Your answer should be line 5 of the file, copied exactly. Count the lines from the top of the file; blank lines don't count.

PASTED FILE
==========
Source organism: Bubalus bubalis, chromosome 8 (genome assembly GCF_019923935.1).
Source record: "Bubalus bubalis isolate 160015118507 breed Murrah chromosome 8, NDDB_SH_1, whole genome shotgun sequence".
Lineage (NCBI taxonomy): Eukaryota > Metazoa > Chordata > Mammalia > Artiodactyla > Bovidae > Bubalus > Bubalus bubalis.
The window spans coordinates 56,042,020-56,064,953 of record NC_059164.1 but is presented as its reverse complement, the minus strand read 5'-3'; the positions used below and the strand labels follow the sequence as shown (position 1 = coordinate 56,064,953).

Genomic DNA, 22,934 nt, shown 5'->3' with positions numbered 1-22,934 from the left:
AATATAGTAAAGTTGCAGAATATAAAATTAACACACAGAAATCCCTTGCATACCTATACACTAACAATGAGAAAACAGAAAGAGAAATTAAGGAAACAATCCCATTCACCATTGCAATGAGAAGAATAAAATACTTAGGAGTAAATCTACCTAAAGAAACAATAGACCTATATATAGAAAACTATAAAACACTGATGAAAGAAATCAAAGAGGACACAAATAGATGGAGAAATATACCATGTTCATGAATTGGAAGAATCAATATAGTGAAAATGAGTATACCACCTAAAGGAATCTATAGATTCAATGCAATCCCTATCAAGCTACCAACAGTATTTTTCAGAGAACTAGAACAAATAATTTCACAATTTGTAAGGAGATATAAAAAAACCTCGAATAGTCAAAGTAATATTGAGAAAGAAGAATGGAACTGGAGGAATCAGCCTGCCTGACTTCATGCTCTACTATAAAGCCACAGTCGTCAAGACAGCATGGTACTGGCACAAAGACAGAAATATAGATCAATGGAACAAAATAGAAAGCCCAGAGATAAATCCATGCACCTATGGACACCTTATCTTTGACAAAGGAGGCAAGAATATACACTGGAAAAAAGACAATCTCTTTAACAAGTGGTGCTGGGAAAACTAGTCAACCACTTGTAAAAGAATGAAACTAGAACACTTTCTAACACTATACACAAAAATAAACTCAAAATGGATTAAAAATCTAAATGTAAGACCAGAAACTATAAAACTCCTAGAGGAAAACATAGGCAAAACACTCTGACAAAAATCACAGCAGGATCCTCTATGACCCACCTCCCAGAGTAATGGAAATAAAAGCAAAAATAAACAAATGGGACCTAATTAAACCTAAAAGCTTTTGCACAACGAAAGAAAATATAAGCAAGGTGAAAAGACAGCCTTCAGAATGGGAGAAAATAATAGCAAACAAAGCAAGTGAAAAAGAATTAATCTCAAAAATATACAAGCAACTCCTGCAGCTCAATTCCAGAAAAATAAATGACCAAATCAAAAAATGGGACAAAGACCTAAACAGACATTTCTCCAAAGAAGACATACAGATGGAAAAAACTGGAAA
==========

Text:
Genomic DNA, 22,934 nt, shown 5'->3' with positions numbered 1-22,934 from the left: